The dollar fell against most of its rivals on Friday after US employment data disappointed investors looking for signs of a strengthening economy.
Monthly non-farm payrolls data showed that just 138,000 jobs were created in May, down from 174,000 in April – which was a significant downward revision – and missing expectations of 185,000.
Unemployment rate falls
The unemployment rate, however, surprisingly dipped further to a 16-year low of 4.3%, from 4.4% in April.
Wage growth was weaker than expected, with average hourly earnings unchanged from April's figure of 2.5%, defying forecasts of a rise to 2.6%.
Markets reacted with losses, although the main stock indexes held their ground, on rising expectations that the Federal Reserve will hold back from further rate hikes following the widely-anticipated quarter-point rate increase this month.
The dollar fell 0.6% against the euro to $1.1276, and lost 0.8 per cent to Y110.48 versus Japan's yen.
“High expectations – both for this jobs report and for a June rate hike – had been priced into the dollar this week, so there was only one way it could have moved in response to the jobs data – and that was down," said David Lamb at FEXCO Corporate Payments.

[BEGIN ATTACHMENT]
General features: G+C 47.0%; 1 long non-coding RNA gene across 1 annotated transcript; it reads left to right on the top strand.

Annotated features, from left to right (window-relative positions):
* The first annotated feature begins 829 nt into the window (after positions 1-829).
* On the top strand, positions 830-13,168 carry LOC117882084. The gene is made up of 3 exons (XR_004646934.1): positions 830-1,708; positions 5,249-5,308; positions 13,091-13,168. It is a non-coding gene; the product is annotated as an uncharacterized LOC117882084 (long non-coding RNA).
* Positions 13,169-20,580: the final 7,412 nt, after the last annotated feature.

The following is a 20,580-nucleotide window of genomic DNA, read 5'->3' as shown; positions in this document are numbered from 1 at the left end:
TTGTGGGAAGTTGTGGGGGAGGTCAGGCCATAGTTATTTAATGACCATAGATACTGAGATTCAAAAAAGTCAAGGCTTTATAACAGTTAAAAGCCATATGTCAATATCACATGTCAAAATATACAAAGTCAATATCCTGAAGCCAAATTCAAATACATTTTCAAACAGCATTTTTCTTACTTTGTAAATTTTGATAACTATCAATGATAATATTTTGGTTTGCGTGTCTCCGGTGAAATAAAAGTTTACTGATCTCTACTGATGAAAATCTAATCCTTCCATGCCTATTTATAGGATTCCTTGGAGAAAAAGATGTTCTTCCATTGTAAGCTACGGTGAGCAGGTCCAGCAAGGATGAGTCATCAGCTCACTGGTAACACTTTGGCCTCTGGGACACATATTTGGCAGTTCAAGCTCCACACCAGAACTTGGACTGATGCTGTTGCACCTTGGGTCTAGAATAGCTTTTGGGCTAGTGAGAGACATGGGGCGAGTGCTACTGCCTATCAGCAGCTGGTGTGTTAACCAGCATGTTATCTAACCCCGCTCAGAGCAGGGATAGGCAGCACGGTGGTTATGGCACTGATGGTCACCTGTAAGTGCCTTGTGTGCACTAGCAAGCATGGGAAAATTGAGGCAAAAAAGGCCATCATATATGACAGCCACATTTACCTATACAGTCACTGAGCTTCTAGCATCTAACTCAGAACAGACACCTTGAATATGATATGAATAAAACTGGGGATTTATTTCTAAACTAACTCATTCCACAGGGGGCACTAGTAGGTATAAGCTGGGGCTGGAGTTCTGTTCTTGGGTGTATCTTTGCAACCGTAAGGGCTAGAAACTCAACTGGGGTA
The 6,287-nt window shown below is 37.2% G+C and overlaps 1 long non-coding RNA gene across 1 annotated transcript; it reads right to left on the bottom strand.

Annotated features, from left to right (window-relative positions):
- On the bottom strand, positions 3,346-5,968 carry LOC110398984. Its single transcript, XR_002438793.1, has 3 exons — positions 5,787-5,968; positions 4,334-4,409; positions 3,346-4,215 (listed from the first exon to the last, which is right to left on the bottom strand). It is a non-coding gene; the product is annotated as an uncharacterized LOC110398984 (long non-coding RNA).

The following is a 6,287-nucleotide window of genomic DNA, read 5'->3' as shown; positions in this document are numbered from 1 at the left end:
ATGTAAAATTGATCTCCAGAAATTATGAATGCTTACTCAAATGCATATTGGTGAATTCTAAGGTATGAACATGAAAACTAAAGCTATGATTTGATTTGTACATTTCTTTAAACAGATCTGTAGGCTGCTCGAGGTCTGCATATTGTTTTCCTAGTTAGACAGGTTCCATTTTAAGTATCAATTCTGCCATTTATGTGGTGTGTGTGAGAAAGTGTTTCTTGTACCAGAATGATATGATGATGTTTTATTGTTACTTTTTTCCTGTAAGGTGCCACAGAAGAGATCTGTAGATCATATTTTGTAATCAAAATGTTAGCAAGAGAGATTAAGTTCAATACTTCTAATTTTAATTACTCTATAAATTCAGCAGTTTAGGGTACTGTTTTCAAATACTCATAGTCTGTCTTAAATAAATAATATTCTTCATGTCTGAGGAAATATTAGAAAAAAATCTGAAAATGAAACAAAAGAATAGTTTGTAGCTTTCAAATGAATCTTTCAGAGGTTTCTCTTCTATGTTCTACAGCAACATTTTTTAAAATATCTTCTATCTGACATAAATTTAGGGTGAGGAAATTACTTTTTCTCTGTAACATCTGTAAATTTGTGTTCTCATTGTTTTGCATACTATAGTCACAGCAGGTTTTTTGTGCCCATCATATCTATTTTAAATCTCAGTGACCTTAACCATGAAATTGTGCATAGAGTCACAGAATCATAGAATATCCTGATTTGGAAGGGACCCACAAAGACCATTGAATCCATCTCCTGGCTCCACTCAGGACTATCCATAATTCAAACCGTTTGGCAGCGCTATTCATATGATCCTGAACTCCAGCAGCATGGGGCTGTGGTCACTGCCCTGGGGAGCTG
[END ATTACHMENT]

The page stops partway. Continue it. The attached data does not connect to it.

The dollar index, a measure of the US currency's relative strength versus a basket of its chief rivals, fell to its lowest level since Donald Trump was elected president, down 0.5% at 96.7.
The US currency managed a 0.2% gain against the pound, however, as election jitters hit UK markets.
Stocks hold their ground
Meanwhile, US stock investors were more focused on hopes of a temporary end to the current rate-hike cycle than the threat of economic weakness, and this kept a lid on any losses.
The S&P 500 index was flat at 2,430, while the Dow Jones Industrial Average was also little changed at 21,136.
"Sentiment towards the US economy and dollar have clearly taken a hit from May’s jobs report with expectations of the Fed raising rates beyond June potentially diminishing," said Lukman Otunuga at FXTM.
David Lamb added: "While a June rate hike remains a safe bet, the Fed’s plan to crank up rates repeatedly later this year now looks far from assured."